Another point: is better to bet on a large topic of research or on a smaller one? For example, one of the topics I've been giving some thought to is oral literature, what would be an ideal "range" for the research? A single period, author etc.?

Anyone who struggled with the same issues?
Hey!

Well I am happy you are going to apply to the MEXT. The research proposal should something specific and completable within the 3 years or 4 year of your scholarship. MEXT wants applicants who will go to graduate school after the first year research period is over. However, there is no guarantee that you will get into a graduate program for some schools (such as Tokyo University).

For this case you should design a research proposal that is possible to complete within 3 to 4 years but can still produce something within 1 year (in case you don't get into a graduate program). I applied to University of tokyo through the University recommended scholarship so my research proposal was tailored to what the todai asked for, so it may differ from what you can do.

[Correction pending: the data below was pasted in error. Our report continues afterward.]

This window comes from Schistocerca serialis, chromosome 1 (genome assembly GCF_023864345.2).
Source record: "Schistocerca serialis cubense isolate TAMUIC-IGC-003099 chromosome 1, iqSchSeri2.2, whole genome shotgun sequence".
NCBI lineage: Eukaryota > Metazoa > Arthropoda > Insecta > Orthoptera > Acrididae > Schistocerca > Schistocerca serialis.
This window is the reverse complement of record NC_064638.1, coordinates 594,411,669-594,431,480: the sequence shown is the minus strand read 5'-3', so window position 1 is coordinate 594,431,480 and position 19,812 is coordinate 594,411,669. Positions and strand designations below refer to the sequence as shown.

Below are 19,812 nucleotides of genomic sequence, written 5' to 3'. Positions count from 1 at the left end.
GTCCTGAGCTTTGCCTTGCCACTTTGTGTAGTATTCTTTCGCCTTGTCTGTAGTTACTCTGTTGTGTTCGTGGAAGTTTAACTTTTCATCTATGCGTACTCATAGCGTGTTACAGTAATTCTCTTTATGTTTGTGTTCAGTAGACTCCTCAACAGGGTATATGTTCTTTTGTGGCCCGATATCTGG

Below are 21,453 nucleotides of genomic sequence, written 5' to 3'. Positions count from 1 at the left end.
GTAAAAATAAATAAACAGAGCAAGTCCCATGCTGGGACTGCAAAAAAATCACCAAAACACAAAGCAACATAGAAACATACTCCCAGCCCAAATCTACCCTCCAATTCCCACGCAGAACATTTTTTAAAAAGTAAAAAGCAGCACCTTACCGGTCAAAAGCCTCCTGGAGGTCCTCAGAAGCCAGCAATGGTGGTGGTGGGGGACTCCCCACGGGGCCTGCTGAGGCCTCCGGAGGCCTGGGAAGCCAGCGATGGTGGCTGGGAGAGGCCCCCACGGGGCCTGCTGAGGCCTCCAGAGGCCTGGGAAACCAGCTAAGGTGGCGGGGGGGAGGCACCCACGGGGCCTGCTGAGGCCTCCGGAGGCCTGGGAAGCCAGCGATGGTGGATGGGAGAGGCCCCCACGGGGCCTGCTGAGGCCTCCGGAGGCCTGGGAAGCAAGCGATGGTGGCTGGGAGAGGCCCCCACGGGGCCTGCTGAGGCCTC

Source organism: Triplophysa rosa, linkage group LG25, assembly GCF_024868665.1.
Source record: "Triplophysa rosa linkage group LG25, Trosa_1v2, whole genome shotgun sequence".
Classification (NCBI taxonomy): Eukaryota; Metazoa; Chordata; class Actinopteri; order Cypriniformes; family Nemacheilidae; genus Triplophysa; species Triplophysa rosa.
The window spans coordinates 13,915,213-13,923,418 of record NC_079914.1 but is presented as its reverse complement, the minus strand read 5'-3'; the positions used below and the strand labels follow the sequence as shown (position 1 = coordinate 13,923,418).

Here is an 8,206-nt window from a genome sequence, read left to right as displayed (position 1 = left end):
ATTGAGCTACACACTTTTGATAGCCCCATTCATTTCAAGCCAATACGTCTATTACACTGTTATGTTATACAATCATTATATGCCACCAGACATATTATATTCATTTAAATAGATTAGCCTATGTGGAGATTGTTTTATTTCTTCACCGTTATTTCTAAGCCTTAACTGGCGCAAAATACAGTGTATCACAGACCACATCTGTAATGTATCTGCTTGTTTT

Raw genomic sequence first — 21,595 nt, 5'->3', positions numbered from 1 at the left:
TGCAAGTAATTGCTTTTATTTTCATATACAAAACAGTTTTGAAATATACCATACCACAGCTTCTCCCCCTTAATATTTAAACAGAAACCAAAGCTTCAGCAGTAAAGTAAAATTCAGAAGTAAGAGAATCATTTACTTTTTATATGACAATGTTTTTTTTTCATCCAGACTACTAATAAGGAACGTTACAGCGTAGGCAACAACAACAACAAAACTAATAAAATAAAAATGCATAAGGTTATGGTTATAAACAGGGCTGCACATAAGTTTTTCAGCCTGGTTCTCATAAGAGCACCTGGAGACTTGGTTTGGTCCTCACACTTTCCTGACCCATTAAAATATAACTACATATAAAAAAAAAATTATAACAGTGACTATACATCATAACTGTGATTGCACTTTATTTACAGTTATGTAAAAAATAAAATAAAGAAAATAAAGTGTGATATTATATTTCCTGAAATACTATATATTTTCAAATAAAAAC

I first had a paragraph explaining my motivation for going to japan, the university, and the research with reference with to my past research experience.

Next I went deep into the topic of research I wanted to study. I explained the material I was studying. I gave reference to other pieces of literature. I mentioned past work that I already completed on the topic. Finally, I wrote a clear and distinct research schedule with milestones for each semester.

You topic of research isn't something you can just make out of the blue. It should come natural. If you read a piece of literature, you can think what happens if you change the scope of previously done experiments, or change the parameters. Another idea, more recommended, is to find a professor that is willing to accept you in his/her lab. Realistically you won't be doing anything you wrote in your research proposal. Most of the time, you will just get into a lab and do research that you advising professor is curious about. For this reason, choose a lab and professor very wisely. If you can get accepted into their lab, then you can use a research topic that they propose. It is also good in the eyes of the MEXT committee because they know that you are willing to take initiative and they don't need to worry about you not getting into a lab later.
 
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This question makes me wonder whether you even understand what research is about. "New" means something that has not been researched before. Not much else. What do you think it means?.